5. Don’t overpay them: There is a longstanding debate about the relationship between intrinsic and extrinsic motivation. Over the past two decades, psychologists have provided compelling evidence for the so-called “over-justification” effect, namely the process whereby higher external rewards impair performance by depressing a person’s genuine or intrinsic interest. Most notably, two large-scalemeta-analyses reported that, when tasks are inherently meaningful (and creative tasks are certainly in this condition), external rewards diminish engagement. This is true in both adults and children, especially when people are rewarded merely for performing a task. However, providing positive feedback (praises) does not harm intrinsic motivation, so long as the feedback is perceived as genuine.
The moral of the story? The more you pay people to do what they love, the less they will love it. In the words of Czikszentmihalyi, “the most important quality, the one that is most consistently present in all creative individuals, is the ability to enjoy the process of creation for its own sake.” More importantly, people with a talent for innovation are not driven by money. Data from our research archive, which includes over 50,000 managers from 20 different countries, indicates quite clearly that the more imaginative and inquisitive people are, the more they are driven by recognition and sheer scientific curiosity rather than commercial needs.
6. Surprise them: Few things are as aggravating to creatives as boredom. Indeed, creative people are prewired to seek constant change, even when it’s counterproductive. They take a different route to work every day, even if it gets them lost, and never repeat an order at a restaurant, even if they really liked it. Creativity is linked to higher tolerance of ambiguity. Creatives love complexity and enjoy making simple things complex rather than vice-versa. Instead of looking for the answer to a problem, they prefer to find a million answers or a million problems. It is therefore essential that you keep surprising your creative employees; failing that, you should at least let them create enough chaos to make their own lives less predictable.
7. Make them feel important: As T.S. Eliot noted, “most of the trouble in this world is caused by people wanting to be important”. And the reason is that others fail to recognize them. Fairness is not treating everyone the same, but like they deserve. Every organization has high and low potential employees, but only competent managers can identify them. If you fail to recognize your employees’ creative potential, they will go somewhere where they feel more valued.
A final caveat: even when you are able to manage your creative employees, it does not mean that you should let them manage others. In fact, natural innovators are rarely gifted with leadership skills. There is a profile for good leaders, and a profile for creative people — and they are rather different. Steve Jobs had better relationships with gadgets than people, and most Google engineers are utterly disinterested in management. One of the reasons for the rapid plateau of start-ups is that their founders tend to remain in charge. They should learn from Mark Zuckerberg who brought in Sheryl Sandberg to make up for his own leadership deficits. Research confirms the stereotypical view that corporate innovators — intrapreneurs — exhibit many of the psychopathic characteristics that prevent them from being effective leaders: they are rebellious, anti-social, self-centered and often too low in empathy to care about the welfare of others. But manage them well, and their inventions will delight us all.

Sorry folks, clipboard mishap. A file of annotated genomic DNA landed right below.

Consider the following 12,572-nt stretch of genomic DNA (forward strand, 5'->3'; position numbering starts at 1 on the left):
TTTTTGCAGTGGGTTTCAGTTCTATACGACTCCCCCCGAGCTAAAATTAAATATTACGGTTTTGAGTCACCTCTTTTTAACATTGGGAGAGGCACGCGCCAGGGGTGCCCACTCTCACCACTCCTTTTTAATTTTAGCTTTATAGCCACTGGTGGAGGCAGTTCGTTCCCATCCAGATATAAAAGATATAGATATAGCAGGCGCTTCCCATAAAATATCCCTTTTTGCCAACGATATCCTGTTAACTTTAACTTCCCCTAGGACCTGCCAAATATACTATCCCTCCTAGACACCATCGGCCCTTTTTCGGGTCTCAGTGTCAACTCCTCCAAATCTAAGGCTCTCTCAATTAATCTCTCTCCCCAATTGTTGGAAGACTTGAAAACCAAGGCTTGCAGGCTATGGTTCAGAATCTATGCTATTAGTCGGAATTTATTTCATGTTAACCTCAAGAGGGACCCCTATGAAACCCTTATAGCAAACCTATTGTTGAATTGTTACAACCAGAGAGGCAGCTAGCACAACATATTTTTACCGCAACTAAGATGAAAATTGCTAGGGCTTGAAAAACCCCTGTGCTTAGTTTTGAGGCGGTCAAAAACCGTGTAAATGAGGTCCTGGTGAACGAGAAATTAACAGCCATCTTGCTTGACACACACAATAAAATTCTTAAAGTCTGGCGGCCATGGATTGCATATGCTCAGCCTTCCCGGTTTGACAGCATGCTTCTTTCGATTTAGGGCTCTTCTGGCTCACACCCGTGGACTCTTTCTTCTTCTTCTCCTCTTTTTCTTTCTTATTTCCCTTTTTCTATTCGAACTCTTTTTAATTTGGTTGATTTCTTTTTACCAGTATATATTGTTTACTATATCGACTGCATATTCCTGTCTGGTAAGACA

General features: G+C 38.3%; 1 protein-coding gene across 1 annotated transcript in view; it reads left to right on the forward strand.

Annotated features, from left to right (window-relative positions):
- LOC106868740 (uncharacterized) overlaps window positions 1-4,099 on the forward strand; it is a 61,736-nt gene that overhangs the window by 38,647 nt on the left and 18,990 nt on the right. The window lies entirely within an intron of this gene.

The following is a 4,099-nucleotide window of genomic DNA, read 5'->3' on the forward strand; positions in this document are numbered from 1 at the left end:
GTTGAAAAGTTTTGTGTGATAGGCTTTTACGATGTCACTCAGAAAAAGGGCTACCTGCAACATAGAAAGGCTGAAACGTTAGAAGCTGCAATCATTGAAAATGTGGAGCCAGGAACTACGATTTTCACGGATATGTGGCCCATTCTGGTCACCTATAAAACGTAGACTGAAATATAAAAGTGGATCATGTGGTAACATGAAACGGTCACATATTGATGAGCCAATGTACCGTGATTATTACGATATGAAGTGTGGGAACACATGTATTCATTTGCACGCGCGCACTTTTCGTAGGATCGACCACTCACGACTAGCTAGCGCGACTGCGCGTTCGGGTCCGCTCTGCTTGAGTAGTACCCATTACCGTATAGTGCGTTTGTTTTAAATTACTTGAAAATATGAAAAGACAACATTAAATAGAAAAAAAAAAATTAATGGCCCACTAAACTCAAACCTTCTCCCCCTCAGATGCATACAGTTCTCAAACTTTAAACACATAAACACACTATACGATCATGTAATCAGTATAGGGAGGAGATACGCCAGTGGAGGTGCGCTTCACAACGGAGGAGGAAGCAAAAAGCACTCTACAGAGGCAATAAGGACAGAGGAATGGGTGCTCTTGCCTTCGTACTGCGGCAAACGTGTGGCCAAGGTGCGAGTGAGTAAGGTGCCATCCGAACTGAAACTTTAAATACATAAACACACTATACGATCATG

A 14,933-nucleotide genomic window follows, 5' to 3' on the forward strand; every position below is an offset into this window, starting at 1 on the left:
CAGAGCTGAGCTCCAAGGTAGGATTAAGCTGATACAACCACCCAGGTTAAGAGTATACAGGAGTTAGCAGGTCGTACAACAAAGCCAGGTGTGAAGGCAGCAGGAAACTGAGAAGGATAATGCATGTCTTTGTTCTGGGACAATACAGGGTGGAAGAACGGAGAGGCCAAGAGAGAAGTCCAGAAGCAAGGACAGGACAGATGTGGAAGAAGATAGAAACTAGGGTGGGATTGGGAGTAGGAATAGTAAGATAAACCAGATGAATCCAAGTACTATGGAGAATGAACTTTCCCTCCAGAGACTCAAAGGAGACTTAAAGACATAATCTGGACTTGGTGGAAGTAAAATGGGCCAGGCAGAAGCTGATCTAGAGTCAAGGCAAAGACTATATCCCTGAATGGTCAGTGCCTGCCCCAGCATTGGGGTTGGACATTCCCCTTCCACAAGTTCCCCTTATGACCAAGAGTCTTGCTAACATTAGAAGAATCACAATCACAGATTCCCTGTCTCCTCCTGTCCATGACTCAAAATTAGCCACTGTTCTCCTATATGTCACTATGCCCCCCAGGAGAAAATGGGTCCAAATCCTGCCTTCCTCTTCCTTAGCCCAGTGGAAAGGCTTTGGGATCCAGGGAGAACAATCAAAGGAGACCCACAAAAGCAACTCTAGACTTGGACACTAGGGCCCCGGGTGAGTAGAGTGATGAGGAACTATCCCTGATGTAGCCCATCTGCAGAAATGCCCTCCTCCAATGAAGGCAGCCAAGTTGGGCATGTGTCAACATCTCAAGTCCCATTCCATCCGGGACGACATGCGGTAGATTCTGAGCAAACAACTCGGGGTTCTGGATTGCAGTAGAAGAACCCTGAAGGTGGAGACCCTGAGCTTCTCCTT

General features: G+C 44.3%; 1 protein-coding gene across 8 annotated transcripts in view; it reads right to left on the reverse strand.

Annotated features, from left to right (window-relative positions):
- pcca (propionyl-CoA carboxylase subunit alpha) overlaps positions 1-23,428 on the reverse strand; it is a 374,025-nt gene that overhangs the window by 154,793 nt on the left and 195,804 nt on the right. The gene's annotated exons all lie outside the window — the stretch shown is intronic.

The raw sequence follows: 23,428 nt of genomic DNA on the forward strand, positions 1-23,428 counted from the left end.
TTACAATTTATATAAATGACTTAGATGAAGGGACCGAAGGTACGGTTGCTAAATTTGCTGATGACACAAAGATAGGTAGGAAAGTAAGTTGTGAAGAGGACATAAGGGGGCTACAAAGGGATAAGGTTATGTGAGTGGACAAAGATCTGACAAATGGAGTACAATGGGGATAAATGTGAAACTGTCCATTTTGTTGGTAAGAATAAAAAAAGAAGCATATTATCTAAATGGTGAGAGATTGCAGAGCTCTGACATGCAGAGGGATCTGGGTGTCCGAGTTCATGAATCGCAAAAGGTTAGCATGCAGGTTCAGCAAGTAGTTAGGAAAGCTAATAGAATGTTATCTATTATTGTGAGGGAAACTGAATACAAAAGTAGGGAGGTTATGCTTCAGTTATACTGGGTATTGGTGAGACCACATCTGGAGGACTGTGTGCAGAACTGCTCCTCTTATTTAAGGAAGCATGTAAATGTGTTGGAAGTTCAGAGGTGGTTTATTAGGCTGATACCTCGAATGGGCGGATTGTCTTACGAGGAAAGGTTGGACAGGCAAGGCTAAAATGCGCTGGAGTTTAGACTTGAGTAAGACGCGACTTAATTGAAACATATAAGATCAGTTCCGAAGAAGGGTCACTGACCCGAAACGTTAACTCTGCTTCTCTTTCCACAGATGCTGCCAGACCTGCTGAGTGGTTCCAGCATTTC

“E-inkey” concept keyboard by Maxim Mezentsev & Aleksander Suhih. The keyboard (hypothetically) uses E-inky technology to create a keyboard whose keys are customizable and responsive to the programs you are using.
GREAT design, the management expert Gary Hamel once said, is like Justice Potter Stewart’s famous definition of pornography — you know it when you see it. You want it, too: brain scan studies reveal that the sight of an attractive product can triggerthe part of the motor cerebellum that governs hand movement. Instinctively, we reach out for attractive things; beauty literally moves us.
Yet, while we are drawn to good design, as Mr. Hamel points out, we’re not quite sure why.
This is starting to change. A revolution in the science of design is already under way, and most people, including designers, aren’t even aware of it.
Take color. Last year, German researchers found that just glancing at shades of green can boost creativity and motivation. It’s not hard to guess why: we associate verdant colors with food-bearing vegetation — hues that promise nourishment.
This could partly explain why window views of landscapes, research shows, can speed patient recovery in hospitals, aid learning in classrooms and spur productivity in the workplace. In studies of call centers, for example, workers who could see the outdoorscompleted tasks 6 to 7 percent more efficiently than those who couldn’t, generating an annual savings of nearly $3,000 per employee.